Advertisement

Agents and Actions

, Volume 27, Issue 3–4, pp 455–457 | Cite as

Pharmacological differences between R(−)-and S(+)-ibuprofen

  • G. Geisslinger
  • K. -P. Stock
  • G. L. Bach
  • D. Loew
  • K. Brune
Mini-Papers Submitted for Scholarship Competition Design and Development of Drugs

Abstract

Ibuprofen (IBU) is a non-steroidal anti-inflammatory drug exhibiting optical isomerism. Only the racemate is in clincal use. Inin vitro studies it has been demonstrated that only the S(+)-enantiomer inhibits the PG synthetase system. Nevertheless, it is widely believed that the sole use of the active isomer does not comprise any advantages since the inactive isomer is converted within the human body. In a triple cross-over study (300 mg S(+), 300 mg R(−), 600 mg racemic IBU;n=8), we could show that the converted R(−)-IBU after racemate administration provides for only one third of the AUC of S(+)-IBU obtained after S(+)-application. Highest S(+)-peak plasma levels were reached after S(+)-IBU, lower ones after racemate. We, therefore, studied 4 patients with classical rheumatoid arthritis treated with 2–3 doses of 500 mg of S(+)-IBU/day over a two week period. Significant clinical recovery (Ritchie-indexp<0.01; analogue scale painp<0.05, motionp<0.01) was reached after one week. The results indicate that a reduction of dose and of metabolic load is possible if the S(+)-enantiomer is administrated.

Keywords

Rheumatoid Arthritis Arthritis Ibuprofen Analogue Scale Peak Plasma 
These keywords were added by machine and not by the authors. This process is experimental and the keywords may be updated as the learning algorithm improves.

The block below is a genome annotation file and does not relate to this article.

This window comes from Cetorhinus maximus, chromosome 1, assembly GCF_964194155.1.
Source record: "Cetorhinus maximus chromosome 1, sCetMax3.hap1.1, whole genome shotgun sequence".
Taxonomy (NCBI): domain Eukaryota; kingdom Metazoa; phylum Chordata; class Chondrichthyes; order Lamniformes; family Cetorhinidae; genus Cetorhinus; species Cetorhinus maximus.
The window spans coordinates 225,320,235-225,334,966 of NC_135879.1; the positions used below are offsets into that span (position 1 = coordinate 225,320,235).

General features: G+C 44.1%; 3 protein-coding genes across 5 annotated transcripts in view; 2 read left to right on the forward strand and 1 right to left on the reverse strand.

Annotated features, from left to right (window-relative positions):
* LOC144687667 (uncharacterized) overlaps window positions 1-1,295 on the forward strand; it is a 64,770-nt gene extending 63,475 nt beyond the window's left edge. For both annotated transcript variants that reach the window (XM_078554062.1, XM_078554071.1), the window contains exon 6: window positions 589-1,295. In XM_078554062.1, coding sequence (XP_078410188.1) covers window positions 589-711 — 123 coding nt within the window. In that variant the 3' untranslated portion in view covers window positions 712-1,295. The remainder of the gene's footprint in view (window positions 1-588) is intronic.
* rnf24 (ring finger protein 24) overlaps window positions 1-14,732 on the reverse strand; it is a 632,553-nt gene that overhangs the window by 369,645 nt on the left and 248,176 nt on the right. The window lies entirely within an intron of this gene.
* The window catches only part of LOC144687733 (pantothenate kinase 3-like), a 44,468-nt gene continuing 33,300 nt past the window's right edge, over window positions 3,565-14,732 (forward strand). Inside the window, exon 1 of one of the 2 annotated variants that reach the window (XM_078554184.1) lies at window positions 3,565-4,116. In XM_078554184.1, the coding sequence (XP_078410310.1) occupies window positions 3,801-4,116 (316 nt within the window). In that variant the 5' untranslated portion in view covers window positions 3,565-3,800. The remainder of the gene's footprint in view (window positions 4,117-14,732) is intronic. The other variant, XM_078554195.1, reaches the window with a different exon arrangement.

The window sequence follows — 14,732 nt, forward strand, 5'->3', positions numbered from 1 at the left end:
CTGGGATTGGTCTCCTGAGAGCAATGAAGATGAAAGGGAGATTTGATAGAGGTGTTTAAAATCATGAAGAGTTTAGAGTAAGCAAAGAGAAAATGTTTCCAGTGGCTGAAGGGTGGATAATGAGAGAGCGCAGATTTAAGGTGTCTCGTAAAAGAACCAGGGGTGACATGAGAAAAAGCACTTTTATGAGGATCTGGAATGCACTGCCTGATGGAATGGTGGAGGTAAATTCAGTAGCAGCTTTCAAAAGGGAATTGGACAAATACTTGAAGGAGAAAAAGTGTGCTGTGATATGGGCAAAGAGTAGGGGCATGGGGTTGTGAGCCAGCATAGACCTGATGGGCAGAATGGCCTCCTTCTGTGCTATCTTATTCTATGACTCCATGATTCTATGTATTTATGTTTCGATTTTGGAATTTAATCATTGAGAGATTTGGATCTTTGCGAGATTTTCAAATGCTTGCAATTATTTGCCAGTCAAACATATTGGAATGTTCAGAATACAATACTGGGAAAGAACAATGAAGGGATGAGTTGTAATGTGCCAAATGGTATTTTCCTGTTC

Preview

Unable to display preview. Download preview PDF.

Unable to display preview. Download preview PDF.

References

  1. [1]
    P. Jenner, B. Testa, Drug Metab. Rev.2, 117–184 (1974).Google Scholar
  2. [2]
    S. S. Adams, P. Bresloff and C. G. Mason,Pharmacological differences between the optical isomers of ibuprofen: evidence for metabolic inversion of the (−)-isomer. J. Pharm. Pharmac.28, 256 (1976).Google Scholar
  3. [3]
    K. Brune, U. Aehringhaus and B. A. Peskar,Pharmacological control of leukotriene and prostaglandin production from mouse peritoneal macrophages. Agents and Actions14, 729–734 (1984).Google Scholar
  4. [4]
    K. Brune, K. D. Rainsford, K. Wagner and B. A. Peskar,Inhibition by anti-inflammatory drugs of prostaglandin production in cultured macrophages. Factors influencing the apparent drug effects. Naunyn-Schmiedebergs Arch. Pharmac.315, 269 (1981).Google Scholar
  5. [5]
    G. Geisslinger, K. Dietzel, D. Loew, O. Schuster, G. Rau, G. Lachmann and K. Brune,High performance liquid chromatographic determination of ibuprofen, its metabolites and enantiomers in biological fluids. J. Chromato. (in press, 1989).Google Scholar
  6. [6]
    G. Heinzel,TOPFIT InDrug development and evaluation, vol. 6 (Eds. G. Bozler and J. M. van Rossum). Fischer Verlag, Stuttgart, New York 1982.Google Scholar

Copyright information

© Birkhäuser Verlag 1989

Authors and Affiliations

  • G. Geisslinger
    • 1
  • K. -P. Stock
    • 2
  • G. L. Bach
    • 2
  • D. Loew
    • 3
  • K. Brune
    • 1
  1. 1.Department of PharmacologyUniversity of ErlangenErlangenFRG
  2. 2.Klinik HerzoghöheBayreuthFRG
  3. 3.Medice PharmaceuticalsIserlohnFRG

Personalised recommendations